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Related to meiofauna: macrofauna, infauna, Epifauna, supralittoral


n. pl. meiofauna or mei·o·fau·nas
Small animals of benthic sediments, such as nematodes and copepods.

[Greek meiōn, less; see mei- in Indo-European roots + fauna.]

mei′o·fau′nal adj.


(Zoology) the component of the fauna of a sea or lake bed comprising small (but not microscopic) animals, such as tiny worms and crustaceans
[C20: from Greek meiōn less + fauna]
ˌmeioˈfaunal adj
References in periodicals archive ?
From the invisible world of meiofauna living in the sands of our beaches to a cephalopod called the 'Vampire Squid from Hell' stalking the lightless depths, Hird takes us on an astonishing journey as he follows the tides and currents from shoreline to the bone-crushing pressure of the deep sea.
Partitioning the contributions of mega-, macro-and meiofauna to benthic metabolism on the upper continental slope of New Zealand: Potential links with environmental factor sand trawling intensity.
One study on the human presence in the Porto de Galinhas reef (Northeast Coast, Pernambuco) found that marine trampling had led to severe changes on the meiofauna.
Spatiotemporal variations in prey assemblages were not assessed in this study; however, prior investigations in the Narragansett Bay have revealed substantial changes in abundances of benthic meiofauna and macrofauna across sites and seasons (Rudnick et al.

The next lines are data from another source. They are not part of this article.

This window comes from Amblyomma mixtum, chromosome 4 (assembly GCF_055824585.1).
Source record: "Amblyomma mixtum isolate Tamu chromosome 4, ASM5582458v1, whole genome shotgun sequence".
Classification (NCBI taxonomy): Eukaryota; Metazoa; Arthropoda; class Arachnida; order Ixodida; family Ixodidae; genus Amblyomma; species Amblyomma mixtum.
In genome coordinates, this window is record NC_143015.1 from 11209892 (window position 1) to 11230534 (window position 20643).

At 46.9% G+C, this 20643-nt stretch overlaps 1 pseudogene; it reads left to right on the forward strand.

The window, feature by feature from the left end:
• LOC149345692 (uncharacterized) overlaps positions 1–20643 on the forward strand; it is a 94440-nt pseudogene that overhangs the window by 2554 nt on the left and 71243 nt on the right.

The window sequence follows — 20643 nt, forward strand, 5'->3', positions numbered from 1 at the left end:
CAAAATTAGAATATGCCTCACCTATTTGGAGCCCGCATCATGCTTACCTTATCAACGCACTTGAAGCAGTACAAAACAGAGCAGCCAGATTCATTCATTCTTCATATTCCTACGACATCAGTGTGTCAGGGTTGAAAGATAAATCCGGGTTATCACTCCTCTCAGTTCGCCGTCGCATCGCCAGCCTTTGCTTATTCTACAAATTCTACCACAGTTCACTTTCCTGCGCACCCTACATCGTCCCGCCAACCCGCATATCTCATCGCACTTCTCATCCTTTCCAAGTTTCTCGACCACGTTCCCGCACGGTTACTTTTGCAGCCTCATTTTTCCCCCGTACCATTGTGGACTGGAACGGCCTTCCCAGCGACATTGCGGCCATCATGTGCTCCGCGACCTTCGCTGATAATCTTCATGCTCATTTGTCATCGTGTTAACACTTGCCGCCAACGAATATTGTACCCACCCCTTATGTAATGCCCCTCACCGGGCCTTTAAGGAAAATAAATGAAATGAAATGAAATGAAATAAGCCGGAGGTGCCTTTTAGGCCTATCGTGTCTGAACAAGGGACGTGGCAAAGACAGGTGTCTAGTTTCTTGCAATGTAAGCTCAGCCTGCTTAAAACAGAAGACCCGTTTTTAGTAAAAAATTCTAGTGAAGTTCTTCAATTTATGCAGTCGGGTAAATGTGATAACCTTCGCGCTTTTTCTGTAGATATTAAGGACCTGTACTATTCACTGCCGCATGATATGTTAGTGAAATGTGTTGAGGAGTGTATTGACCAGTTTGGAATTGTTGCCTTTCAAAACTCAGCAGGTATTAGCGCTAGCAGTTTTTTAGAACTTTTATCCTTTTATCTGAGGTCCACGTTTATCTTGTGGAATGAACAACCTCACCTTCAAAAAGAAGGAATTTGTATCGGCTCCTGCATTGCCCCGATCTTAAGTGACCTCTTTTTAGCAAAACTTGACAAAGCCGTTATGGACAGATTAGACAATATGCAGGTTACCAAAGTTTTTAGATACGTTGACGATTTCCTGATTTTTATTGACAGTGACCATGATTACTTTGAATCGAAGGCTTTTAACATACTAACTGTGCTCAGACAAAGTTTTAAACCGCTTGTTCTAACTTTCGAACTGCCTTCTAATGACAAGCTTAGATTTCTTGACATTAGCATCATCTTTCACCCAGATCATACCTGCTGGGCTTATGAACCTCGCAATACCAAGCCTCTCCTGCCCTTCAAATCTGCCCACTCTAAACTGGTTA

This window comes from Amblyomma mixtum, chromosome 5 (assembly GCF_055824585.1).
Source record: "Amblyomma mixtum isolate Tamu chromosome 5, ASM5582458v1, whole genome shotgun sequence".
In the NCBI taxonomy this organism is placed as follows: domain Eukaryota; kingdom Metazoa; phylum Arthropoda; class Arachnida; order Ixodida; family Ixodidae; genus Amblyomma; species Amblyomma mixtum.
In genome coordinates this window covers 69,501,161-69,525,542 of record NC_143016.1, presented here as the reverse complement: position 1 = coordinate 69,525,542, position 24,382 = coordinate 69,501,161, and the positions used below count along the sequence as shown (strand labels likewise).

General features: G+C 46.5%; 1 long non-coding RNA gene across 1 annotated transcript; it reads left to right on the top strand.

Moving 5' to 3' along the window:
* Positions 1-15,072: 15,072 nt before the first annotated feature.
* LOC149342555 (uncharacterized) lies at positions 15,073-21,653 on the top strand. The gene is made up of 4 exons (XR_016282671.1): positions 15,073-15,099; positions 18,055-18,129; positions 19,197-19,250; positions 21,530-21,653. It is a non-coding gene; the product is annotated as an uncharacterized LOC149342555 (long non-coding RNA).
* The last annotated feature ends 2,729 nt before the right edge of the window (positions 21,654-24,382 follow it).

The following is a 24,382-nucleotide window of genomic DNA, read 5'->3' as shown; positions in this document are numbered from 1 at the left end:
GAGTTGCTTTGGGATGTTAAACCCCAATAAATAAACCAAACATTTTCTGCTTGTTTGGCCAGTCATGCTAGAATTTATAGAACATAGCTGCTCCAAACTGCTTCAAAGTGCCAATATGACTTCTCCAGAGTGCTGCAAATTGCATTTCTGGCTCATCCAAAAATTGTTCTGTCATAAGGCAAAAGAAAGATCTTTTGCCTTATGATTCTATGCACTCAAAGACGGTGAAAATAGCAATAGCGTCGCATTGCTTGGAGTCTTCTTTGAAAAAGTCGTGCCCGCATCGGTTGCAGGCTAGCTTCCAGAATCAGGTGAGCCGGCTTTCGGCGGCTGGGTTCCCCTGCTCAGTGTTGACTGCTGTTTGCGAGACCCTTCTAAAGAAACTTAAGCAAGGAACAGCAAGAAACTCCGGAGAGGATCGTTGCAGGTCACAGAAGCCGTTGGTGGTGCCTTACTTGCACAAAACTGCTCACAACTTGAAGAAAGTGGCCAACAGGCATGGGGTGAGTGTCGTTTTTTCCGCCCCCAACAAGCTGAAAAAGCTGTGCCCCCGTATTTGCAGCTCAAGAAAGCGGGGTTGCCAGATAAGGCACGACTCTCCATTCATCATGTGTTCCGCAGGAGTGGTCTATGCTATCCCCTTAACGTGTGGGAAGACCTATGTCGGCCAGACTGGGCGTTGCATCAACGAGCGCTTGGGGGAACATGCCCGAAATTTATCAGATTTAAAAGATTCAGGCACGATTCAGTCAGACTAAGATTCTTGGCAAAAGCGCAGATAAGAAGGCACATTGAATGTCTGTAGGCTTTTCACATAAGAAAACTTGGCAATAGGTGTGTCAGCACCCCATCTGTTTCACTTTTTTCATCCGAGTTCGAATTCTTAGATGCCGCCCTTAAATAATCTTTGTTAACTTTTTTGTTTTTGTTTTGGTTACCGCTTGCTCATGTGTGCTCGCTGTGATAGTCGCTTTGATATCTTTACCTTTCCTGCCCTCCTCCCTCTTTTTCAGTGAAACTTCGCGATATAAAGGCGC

Alem disso, no fundo do manancial o movimento e migracao da meiofauna (organismos pequenos, mas nao microscopicos, que habitam os sedimentos) abrem os intersticios do sedimento permitindo a infiltracao.
a) Laboratorio de Meiofauna, Departamento de Zoologia, Centro de Ciencias Biologicas--CCB, Universidade Federal de Pernambuco--UFPE, Av.
In many locales, early juvenile spot have been found to prey heavily on benthic meiofauna, and in some situations have been suggested to play a role in control of meiofaunal densities.
However, in the marine literature psammic comunities are more often referred to as meiofauna.
Meiofauna are generally defined as animals 45 [micro]m to 1 mm that live between sediment grains (Mare, 1942; Giere, 2009).